• Some triple-net properties have the added benefit of accelerated depreciation. Many gas stations, oil change stations, and more have 15-year depreciation schedules.

4. & 5. Estimate the Sell Date & Sell Price

When you buy commercial real estate, it is important to have an exit plan from the start. This exit plan should have an estimated date of sale and the projected resale value. If you plan to own the property for 10, 15, or 20 years, this will affect your principal paydown, what you owe when you sell, and the tax basis.

The IRR reflects the timing of your investment’s future cash flows and weights them accordingly.

Figuring the IRR for NNNs vs. Gross Lease Properties

You will find the IRR calculation less straightforward for gross lease and modified gross lease commercial real estate than with other investments. Figuring the IRR is most complicated with gross lease properties, as these high-maintenance, higher-risk properties are very unpredictable. These properties tend to have less favorable financing, wildly fluctuating costs, tenant vacancies, and shifting resale value.

Triple-net (NNN) lease property investments, by contrast, have long-term, corporate-guaranteed leases with built-in rent escalations, high-credit tenants, and typically, a predictable resale value. They are stable with less risk, which means they usually garner better interest rates and financing terms. For the last decade, even in tough economic climates, NNN investments have been in high demand with very few changes to cap rates.

The expense-free nature of NNNs and the ability to write off depreciation and interest, combined with other financial benefits, including the power of possible positive leverage, can turn a 5.00–6.50% capitalization rate (cap rate) into a 7–10% IRR. This creates wealth without the uncertainty that’s inherent in other CRE, and stocks and bonds.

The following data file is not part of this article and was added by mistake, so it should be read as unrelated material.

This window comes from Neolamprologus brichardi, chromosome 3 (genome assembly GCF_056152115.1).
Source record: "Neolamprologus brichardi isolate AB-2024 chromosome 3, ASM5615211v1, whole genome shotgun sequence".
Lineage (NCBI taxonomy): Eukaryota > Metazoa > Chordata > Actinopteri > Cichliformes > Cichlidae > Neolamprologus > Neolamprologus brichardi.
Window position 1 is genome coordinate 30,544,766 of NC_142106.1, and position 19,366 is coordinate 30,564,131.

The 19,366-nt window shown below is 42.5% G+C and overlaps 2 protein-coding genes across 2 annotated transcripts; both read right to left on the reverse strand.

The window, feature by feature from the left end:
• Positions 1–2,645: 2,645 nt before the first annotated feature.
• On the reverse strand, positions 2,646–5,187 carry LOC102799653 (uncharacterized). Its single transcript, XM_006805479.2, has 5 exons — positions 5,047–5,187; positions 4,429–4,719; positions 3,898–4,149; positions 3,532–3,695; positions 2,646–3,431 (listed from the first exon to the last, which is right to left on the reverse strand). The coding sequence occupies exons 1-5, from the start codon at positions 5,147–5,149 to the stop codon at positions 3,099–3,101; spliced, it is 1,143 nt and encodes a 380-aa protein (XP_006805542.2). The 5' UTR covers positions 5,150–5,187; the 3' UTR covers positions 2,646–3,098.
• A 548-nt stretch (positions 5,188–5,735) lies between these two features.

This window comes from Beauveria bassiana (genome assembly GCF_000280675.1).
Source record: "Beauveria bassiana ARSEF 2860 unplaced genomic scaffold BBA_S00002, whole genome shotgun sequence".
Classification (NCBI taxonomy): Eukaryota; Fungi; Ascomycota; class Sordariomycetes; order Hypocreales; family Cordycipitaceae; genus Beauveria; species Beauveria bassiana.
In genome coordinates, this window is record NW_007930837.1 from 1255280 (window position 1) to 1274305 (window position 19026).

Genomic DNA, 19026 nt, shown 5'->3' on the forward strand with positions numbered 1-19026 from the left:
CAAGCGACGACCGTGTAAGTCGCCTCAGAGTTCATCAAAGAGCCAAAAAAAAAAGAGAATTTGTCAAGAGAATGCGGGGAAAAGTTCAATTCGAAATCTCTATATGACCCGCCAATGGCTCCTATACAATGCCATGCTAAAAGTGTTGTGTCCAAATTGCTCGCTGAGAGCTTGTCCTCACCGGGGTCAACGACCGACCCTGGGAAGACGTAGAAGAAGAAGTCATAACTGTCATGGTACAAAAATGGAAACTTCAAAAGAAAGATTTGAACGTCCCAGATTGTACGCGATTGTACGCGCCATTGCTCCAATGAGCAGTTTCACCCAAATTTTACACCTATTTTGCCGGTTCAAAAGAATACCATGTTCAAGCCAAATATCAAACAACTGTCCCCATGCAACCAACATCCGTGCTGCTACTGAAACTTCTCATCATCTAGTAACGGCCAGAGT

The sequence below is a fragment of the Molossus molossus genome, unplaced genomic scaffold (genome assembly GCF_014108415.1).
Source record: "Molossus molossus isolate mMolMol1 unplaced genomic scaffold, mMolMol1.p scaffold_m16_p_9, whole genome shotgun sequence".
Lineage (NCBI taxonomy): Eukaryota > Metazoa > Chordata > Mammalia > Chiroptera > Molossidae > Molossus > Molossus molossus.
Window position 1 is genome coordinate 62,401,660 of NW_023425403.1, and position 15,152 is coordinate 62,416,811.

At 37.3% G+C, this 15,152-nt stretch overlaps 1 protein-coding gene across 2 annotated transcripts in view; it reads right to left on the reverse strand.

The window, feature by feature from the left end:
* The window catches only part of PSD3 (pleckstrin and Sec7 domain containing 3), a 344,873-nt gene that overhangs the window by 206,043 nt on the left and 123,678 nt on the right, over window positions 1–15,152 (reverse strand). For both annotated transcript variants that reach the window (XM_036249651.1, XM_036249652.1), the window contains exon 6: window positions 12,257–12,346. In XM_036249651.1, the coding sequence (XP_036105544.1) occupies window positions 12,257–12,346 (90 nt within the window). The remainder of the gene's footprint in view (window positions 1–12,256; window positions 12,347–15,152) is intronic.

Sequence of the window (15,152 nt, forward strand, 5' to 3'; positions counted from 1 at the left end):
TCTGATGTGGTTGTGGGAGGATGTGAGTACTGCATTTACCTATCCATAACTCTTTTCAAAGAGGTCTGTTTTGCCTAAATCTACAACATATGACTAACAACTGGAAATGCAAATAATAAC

If you perform due diligence before purchasing a NNN investment using informed estimations of NPV and IRR, the annual IRR should be close to or better than your predictions, leaving you with a healthy annual income and a return on investment should you decide to sell.

Absolute NNN investments may surprise you with healthy, uncomplicated, adjusted returns of up to 10%. They preserve cash flow, yield a reliable, passive monthly income, and a predictable IRR with little, if any, risk of loss. – Jason Simons, VP, Westwood Net Lease Advisors

Man signing legal document to buy commercial real estate

To Wrap it Up – Calculate IRR Before Your Purchase Commercial Real Estate

When considering a commercial real estate investment, it is good practice to understand how to calculate the IRR before you purchase, and why an accurate estimation of this measurement is important. Luckily, estimating the IRR can be relatively simple with an IRR calculator, and even simpler if you engage a Westwood Net Lease Advisor who will do it for you.

Our team has decades of experience in helping new and veteran investors alike with the commercial real estate buying process. We specialize in NNN lease investments and 1031 exchanges, and guide our buyers through the process with ease, starting with education and advocacy, all the way through closing, at no cost. Our no-obligation conversations are free, so reach out today. We look forward to meeting you! 314-997-5227